FOR months now there’s been a great deal of protestations from our government authorities concerning alleged incursions of Chinese survey ships and warships into Philippine waters allegedly without notification to Philippine defense authorities and which they consider as violations of our sovereign rights.
The protestations have generated much negative publicity for China-Philippine relations, clouding what otherwise is a period of sunshine diplomacy with President Rodrigo R. Duterte making his fifth visit to President Xi Jinping this month to, among others, sign an historic oil and gas joint development agreement at the WPS/SCS in favor of the Philippines.
President Duterte has stepped in to clarify and define what the Philippines should expect from foreign ships when entering the different ranges of what may be waters or seas within the range of what the UNCLOs grants the Philippines, from territorial sea to its Exclusive Economic Zone (EEZ) and Extended Continental Shelf (ECS).
The President asserted the final word when he announced that only in the 12 nautical miles of the Philippine Territorial Waters shall foreign ships, commercial or warships, be obliged to notify the Philippines authorities to enjoy Innocent Passage and/or Freedom of Navigation. Now its clear, notification by foreign vessels is not necessary in the EEZ or the ECS.
A great deal of confusion has been caused by information and satellite photos emanating from U.S. agencies such as the AMTI and a U.S. Naval War College blogger Ryan Martinson citing various alleged offences by Chinese vessels in the Pagasa Islands, the East coast areas of the Philippines such as Benham Rise and all the way down to the Sibutu Passage.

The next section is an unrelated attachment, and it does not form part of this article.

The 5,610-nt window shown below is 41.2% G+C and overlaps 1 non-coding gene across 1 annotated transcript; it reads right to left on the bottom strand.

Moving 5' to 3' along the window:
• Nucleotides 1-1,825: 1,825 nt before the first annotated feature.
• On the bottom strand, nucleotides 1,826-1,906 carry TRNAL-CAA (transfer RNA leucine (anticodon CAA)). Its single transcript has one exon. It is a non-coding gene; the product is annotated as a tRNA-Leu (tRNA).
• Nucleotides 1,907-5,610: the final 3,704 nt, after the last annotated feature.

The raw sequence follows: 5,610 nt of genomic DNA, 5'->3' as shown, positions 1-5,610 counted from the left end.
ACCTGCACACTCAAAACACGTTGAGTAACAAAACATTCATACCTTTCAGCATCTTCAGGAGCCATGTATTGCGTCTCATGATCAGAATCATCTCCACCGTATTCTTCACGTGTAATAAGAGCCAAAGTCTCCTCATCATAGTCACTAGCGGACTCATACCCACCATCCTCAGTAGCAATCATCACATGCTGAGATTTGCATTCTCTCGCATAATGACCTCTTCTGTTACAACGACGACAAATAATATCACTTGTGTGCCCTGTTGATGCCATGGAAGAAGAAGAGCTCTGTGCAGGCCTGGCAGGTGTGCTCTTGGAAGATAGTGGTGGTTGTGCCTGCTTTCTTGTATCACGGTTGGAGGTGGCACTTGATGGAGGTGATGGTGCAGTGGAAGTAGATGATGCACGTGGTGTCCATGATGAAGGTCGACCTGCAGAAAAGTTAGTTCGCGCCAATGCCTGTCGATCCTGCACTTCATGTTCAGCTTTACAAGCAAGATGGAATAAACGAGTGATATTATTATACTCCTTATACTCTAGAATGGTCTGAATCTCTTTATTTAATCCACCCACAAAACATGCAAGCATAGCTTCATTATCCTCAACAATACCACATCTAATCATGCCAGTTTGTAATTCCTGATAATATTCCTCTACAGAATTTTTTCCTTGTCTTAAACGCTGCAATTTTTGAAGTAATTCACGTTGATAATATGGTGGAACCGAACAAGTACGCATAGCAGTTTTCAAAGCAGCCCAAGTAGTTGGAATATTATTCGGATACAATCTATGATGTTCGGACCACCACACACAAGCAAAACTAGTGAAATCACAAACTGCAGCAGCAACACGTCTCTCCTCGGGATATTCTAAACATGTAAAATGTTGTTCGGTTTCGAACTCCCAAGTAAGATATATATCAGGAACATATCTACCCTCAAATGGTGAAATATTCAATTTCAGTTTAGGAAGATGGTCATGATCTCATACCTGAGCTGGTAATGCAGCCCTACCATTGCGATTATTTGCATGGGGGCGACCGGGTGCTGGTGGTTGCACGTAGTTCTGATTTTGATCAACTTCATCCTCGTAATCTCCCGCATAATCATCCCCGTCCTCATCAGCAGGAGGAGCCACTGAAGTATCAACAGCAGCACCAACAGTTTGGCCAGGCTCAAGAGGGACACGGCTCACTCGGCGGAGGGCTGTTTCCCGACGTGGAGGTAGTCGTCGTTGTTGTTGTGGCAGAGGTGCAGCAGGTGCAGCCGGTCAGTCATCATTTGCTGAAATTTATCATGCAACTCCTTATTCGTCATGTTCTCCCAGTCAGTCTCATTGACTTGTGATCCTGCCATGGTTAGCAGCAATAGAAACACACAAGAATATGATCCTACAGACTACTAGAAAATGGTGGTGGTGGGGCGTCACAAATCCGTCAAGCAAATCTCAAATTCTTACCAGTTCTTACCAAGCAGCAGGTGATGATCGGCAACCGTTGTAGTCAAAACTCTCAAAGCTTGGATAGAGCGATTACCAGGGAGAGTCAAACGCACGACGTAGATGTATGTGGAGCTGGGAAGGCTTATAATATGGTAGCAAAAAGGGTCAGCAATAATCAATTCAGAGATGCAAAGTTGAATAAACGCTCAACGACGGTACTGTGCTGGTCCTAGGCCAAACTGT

Now with President Duterte’ clarification the allegations against China’s oceanographic vessels have turned out to be inaccurate, likewise the passage of Chinese warship in the Sibutu Passage which is 18 miles wide and provides ample leeway beyond the 1- mile limit of Philippine territorial waters.
We do hope the President’s elucidation will restore calm and reason in relation to coordination of all these seaward activities of foreign ships and warships which the UNCLOS guarantees right of free passage for peaceful purposes.
However, Justice Antonio Carpio raised another ripple, averring that even foreign warships passing Philippines waters don’t need clearance under the UNCLOS.
“Under UNCLOS, in the exercise by foreign merchant ships and warships of innocent passage thru the territorial sea or archipelagic waters (hence including Sibutu Passage), the coastal state cannot require prior permission or prior notification”, he said.
What Carpio prescribes is for the Philippines to pass the Archipelagic Sea Lanes Passage bill where the President can designate sea lanes where foreign merchant ships and warships could pass.
There is a House Bill, HB 5487, pending for years now. So, again it turns out...
...that the Philippines has been remiss in its duties to set out the rules where Philippine sovereignty can be harmonised with international pacts to avoid confusion within the country and with our international partners.
Our Department of National Defense (DND) which has been at the forefront of many of the false alarms, should coordinate more closely with experts in UNCLOS in the Department of Foreign Affairs (DFA) and justice department (DOJ) to ensure they do not place the Republic of the Philippines in awkward positions relative to our closest international partners.
Our Independent Foreign policy demands no less, and our special relations with our main economic partner China and security partner the U.S. will be better preserved.